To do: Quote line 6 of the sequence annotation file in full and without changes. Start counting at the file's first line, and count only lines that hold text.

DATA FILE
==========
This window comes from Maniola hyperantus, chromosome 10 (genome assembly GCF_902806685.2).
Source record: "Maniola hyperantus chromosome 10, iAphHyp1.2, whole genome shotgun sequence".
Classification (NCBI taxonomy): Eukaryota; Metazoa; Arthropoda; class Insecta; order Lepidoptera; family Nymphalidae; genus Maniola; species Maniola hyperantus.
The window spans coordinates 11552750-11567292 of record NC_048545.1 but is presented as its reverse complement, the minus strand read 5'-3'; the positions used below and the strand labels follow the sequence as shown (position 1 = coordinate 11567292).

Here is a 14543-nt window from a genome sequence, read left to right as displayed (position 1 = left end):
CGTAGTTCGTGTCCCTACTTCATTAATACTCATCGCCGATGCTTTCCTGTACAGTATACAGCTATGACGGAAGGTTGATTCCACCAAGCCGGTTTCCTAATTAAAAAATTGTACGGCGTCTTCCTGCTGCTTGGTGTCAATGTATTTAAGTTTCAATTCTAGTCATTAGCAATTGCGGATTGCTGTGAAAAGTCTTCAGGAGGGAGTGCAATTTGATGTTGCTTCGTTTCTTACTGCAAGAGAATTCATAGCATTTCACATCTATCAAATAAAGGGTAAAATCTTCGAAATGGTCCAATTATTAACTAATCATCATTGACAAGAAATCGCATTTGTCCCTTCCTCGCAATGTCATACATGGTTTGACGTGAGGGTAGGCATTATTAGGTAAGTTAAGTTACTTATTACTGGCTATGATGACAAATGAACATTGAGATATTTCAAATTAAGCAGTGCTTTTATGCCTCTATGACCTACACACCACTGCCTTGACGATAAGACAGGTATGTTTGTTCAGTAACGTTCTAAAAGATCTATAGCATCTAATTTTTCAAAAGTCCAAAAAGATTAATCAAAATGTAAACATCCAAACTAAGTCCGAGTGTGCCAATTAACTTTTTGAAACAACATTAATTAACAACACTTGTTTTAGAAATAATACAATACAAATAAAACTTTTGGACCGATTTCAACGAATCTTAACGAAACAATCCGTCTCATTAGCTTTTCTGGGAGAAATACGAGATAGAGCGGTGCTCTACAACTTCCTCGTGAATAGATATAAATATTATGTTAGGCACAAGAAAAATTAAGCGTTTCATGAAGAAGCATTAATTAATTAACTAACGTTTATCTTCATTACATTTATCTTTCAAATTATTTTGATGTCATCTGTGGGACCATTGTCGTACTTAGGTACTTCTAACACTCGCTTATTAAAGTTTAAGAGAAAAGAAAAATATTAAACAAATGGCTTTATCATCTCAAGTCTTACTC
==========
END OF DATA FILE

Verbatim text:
CGTAGTTCGTGTCCCTACTTCATTAATACTCATCGCCGATGCTTTCCTGTACAGTATACAGCTATGACGGAAGGTTGATTCCACCAAGCCGGTTTCCTAATTAAAAAATTGTACGGCGTCTTCCTGCTGCTTGGTGTCAATGTATTTAAGTTTCAATTCTAGTCATTAGCAATTGCGGATTGCTGTGAAAAGTCTTCAGGAGGGAGTGCAATTTGATGTTGCTTCGTTTCTTACTGCAAGAGAATTCATAGCATTTCACATCTATCAAATAAAGGGTAAAATCTTCGAAATGGTCCAATTATTAACTAATCATCATTGACAAGAAATCGCATTTGTCCCTTCCTCGCAATGTCATACATGGTTTGACGTGAGGGTAGGCATTATTAGGTAAGTTAAGTTACTTATTACTGGCTATGATGACAAATGAACATTGAGATATTTCAAATTAAGCAGTGCTTTTATGCCTCTATGACCTACACACCACTGCCTTGACGATAAGACAGGTATGTTTGTTCAGTAACGTTCTAAAAGATCTATAGCATCTAATTTTTCAAAAGTCCAAAAAGATTAATCAAAATGTAAACATCCAAACTAAGTCCGAGTGTGCCAATTAACTTTTTGAAACAACATTAATTAACAACACTTGTTTTAGAAATAATACAATACAAATAAAACTTTTGGACCGATTTCAACGAATCTTAACGAAACAATCCGTCTCATTAGCTTTTCTGGGAGAAATACGAGATAGAGCGGTGCTCTACAACTTCCTCGTGAATAGATATAAATATTATGTTAGGCACAAGAAAAATTAAGCGTTTCATGAAGAAGCATTAATTAATTAACTAACGTTTATCTTCATTACATTTATCTTTCAAATTATTTTGATGTCATCTGTGGGACCATTGTCGTACTTAGGTACTTCTAACACTCGCTTATTAAAGTTTAAGAGAAAAGAAAAATATTAAACAAATGGCTTTATCATCTCAAGTCTTACTC